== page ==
How many of us can look back at our childhood and say we wish we learned more about money? Maybe you were even one of those people who graduated college and still had no clue how to manage your money and pay off your debts? Most people gain their money skills and knowledge from their parents and caregivers as they grow and develop. Your children will learn their financial habits from watching you spend, save, borrow, and earn. Although you are the top influencer in their financial life, you don’t have to be a money expert to help them achieve positive and strong financial habits.
According to the Consumer Financial Protection Bureau, there are 3 major building blocks of financial development where skills and behaviors come into focus:
Developing executive function skills
Building financial habits and values
Teen years and young adulthood:
Practicing money skills and decision-making
In order to support each building block as your child develops, there are a few activities to try and conversations to have with them along the way.
Developing executive function skills (ages 3-5):
During this time, children are too young to understand overly complex financial concepts. But, Beth Kobliner, author of the New York Times Best Seller, Get a Financial Life, claims children as young as 3 years old can grasp financial concepts like saving and spending. At this stage, it is best to practice basic skills and attitudes that will serve them well in the future.
Planning and problem solving – Set up easy money dilemmas like, “if you have $2 and you want to buy a pear for .79, how should you pay?” This is also a good time to introduce the idea of having to wait to buy something.
Sort money – Teach your children the difference in money bills and what they represent (their worth).
Play with money – Instead of just talking about money, pick up a toy money drawer with bills and coins. This can be used around the house to “buy and sell” different items of importance to your child to help them understand the concept of purchasing goods.
Building financial habits and values (ages 6-12):
In the middle childhood stage, your children will begin to pay close attention to the financial world around them. And, although their peers are beginning to influence them, you, the parent, are still their biggest influencer.
Discuss how local businesses are funded – Teach your child about supply and demand and how a business can only be successful if their products or services are needed, otherwise, they will not survive.
Go over your receipts – Discussing things such as sales and discounted purchases can help your child understand different saving methods and why it can be important to wait to buy something they want. This can also be a good time to discuss how buying in bulk can save you money.
Educate your child on the worth of their favorite things – Children tend to think their favorite toys just appear, or that they can have a new one whenever they want. Teaching your child how much something costs and how hard/long you had to work to get it will teach them the value of the things they cherish.
Practicing money skills and decision-making (ages 13-21):
Teens and young adults are now beginning to make their own financial decisions. Though the amount they spend will be relatively small, these spending habits will be hugely influential to their financial future. Now is the time to open a bank account for your child to teach them about money management.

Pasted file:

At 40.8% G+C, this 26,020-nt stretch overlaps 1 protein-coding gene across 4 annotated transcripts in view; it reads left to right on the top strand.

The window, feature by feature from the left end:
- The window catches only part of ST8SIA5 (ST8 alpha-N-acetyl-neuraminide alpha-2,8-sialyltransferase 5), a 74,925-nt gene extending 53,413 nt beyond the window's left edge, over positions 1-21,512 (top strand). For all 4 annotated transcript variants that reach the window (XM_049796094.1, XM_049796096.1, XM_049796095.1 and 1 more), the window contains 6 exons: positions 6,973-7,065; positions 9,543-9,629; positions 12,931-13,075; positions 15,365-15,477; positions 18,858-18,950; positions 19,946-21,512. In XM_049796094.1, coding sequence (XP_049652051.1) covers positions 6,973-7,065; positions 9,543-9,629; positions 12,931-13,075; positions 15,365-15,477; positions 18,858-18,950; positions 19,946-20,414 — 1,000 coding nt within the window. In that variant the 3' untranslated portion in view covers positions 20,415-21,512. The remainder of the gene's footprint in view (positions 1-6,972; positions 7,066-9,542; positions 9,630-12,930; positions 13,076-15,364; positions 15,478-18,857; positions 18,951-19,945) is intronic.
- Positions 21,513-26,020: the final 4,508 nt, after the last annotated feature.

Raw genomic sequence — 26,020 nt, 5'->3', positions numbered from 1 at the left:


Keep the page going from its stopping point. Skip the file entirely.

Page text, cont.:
Show your children how they can find useful financial information – There are numerous online resources like Khan Academy, BizKids, and MoneyTalks, which will teach your children financial literacy, offer educational lessons, and discussion forums where they can talk with their peers about finances. Ensuring they always have an outlet for information will give them the opportunity to make well-informed financial decisions.
Compare and research different careers – It’s important that children understand what is required to earn specific jobs or salaries. This way they will know ahead of time the importance of doing well in high school and college in order to have a successful financial life.
Go over pay stub information – At this time your child is probably working and receiving a paycheck. You should take the opportunity to go over their paystub and teach them about things like social security and taxes. The more they understand where their money is going, the better.
Discuss saving for college – Although you may intend to pay for all or most of your child’s undergraduate career, it is crucial that they understand how you will be paying and how you prepared for the payments. Showing them how long it took you to save, how long it will take you to pay off the debt, and how it will affect your financial life will be influential to how they save in the future.
Talk about credit cards – As soon as your child turns 18, they will start receiving endless offers for credit cards, all of which will appeal to their inner spender. It is important that you teach your child about spending money they don’t have, interest rates, and what it’s like to live with credit card debt.
Educating your children about financial wellness and success will take an investment of your time and energy. But, if you don’t want your children to look back and wish they had known more about money like you maybe did, the time and effort will be worth it. Helping your children to develop good financial practices and showing them how to manage their money now will ensure that they are less likely to have money problems and regrets in the future. Isn’t that a future you can look forward to?